Will DUSU repeat the same mistake?


How young student leaders are trashing Delhi University norms as well as a High Court order in the run up to the country’s most glamorous Students Body elections

Delhi University Students Union (DUSU) is one of the biggest and most glamorous university students’ unions in the country. Even though the polls to elect the unions at university and college levels in Delhi University is set to take place only in the second week of September, the students’ parties have already swung into action.

While the Akhil Bharatiya Vidyarthi Parishad (ABVP) has finalised nine hopefuls for the DUSU candidature, Aam Aadmi Party’s students’ wing, the Chatra Yuva Sangharsh Samiti (CYSS), has announced its return to the electoral fray politics after a gap of two years. Meanwhile, the Congress’s National Students’ Union of India (NSUI) has been demanding a more transparent election process, and the Left’s students’ body, the All India Students’ Association (AISA), has been regularly taking out rallies and marches on campus.

The defacement of public properties across the city is also quite visible, especially in the form of banners and pamphlets being flooding campuses. Stickers carrying names of candidates and their respective party names can be found practically anywhere and everywhere inside college campuses, from canteens to washrooms; the names of young leaders—hoping to contest the polls—will follow you everywhere on campus.

Most importantly, all of this is happening in violation of DU election norms. The National Green Tribunal (NGT) has also rapped the knuckles of university officials over their blatant wastage of paper during the campaign. In 2017, the Delhi High Court had issued much-needed guidelines for student’s parties and candidates to abide by—most important of which was to penalise candidates responsible for defacement of college properties and metro stations.

A ‘trend’—and that too an innovative one—has erupted in colleges ever since the guidelines came into the picture. Although posters and cards continue to float around campuses, there is a catch: it involves a minor spelling mistake, in order to avoid cancelation of their candidature and legal action.

Some candidates are ‘smarter’ and don’t directly say “Vote for XYZ” on their pamphlets. What they do is hand out pamphlets with “Welcome to the college” written on them, followed by the name of the party next to it, or a “May I help you” pamphlet, along with the party’s name. Names can be seen engraved in the most random of places, from flyovers and metro stations to cars moving about the roads of Delhi.

It will also be refreshing to see candidates explore new ways through digital means to achieve the same effect as their on-ground campaigning, keeping in mind that the Delhi High Court’s guidelines prohibit defacement for campaigning purposes, and encourages social media instead.

Since students’ parties are yet to finalise their candidates for the upcoming DUSU elections, campaigning for this too, is yet to begin. At the same time, campaigning for college unions has already begun in most DU colleges.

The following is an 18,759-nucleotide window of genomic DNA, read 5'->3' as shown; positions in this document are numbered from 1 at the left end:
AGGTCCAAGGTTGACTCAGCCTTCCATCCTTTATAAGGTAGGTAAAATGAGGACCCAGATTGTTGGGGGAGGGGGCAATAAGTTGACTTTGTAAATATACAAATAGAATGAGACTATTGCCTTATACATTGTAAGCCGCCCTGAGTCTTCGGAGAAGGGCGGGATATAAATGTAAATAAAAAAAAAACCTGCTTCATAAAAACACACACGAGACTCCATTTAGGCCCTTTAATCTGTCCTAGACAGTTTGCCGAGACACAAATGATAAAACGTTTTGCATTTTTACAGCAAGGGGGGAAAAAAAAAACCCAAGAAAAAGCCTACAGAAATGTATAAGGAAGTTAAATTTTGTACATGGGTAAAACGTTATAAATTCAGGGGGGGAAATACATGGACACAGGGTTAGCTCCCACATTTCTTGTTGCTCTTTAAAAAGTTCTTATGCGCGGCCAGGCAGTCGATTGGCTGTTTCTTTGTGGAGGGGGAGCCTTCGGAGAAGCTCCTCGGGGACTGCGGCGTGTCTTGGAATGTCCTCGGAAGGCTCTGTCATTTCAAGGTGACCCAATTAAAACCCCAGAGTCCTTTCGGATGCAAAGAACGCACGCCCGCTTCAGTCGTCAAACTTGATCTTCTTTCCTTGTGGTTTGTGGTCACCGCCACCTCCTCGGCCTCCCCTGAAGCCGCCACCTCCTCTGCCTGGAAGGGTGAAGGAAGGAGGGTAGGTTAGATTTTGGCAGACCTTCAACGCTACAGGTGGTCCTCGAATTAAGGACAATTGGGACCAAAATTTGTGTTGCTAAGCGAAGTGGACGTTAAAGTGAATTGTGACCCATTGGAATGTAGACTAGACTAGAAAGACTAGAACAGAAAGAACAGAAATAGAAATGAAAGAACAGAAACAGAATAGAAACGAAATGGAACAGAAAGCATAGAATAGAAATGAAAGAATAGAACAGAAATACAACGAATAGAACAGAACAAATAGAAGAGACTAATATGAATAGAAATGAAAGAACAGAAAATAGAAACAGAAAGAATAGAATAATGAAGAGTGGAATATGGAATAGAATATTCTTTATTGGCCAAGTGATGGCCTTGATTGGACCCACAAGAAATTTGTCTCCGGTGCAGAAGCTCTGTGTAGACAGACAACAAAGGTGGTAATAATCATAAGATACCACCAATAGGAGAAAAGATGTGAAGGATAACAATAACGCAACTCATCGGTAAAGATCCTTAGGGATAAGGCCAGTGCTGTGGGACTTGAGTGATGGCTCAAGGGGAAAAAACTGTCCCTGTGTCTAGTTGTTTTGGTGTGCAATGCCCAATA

Many candidates believe that the guidelines are difficult to adhere to—especially since “campaigning toh karni hi padegi na.” Since campaigning is allowed, so will posters and pamphlets too —only now there will be a dedicated space for this called the ‘Walls of Democracy.’

Each college will assign two walls: one for DUSU campaigning and the other for posters/pamphlets for campaigning for the College Union. However, most colleges are yet to assign these walls. If the college does not assign the two walls when DUSU campaigning begins, in that case, the college authorities will also be held accountable for unwarranted posters, pamphlets and slogans on the walls.

Sandeep Sherawat, who is planning to run for the post of President at the Dyal Singh College (Evening) said: “We prepare way in advance for campaigns since the time span allotted by the university isn’t enough. We weren’t aware of the guidelines when we got these cards printed. Now it’s best to use them instead of wasting them. But we have resolved not to get any new ones printed, and use Facebook and Instagram to campaign from here on.”

When asked about the defacement thing place on campus, I S Bakshi, Principal of Dyal Singh College (Morning), told Campus Politik: “For people who are slightly changing their names during campaigning, I think it is important that we check around the campus when they file their nominations and if any such evidence is found, it (their names) will be cancelled.” He further added: “It is nothing but a very unethical gimmick to promote themselves. I believe the election commission is competent enough to cancel the nomination of those candidates.”

Bakshi said that a two-member committee, comprising of one senior faculty and one police inspector from the local police station—as required by Delhi HC guidelines—has already been created to keep campaigning in check.

We’ll be waiting to see if DUSU is doomed to repeat the same mistakes as before during its campaigning phase. But if the trend continues, the bigger question is whether penal action will be taken against offenders?

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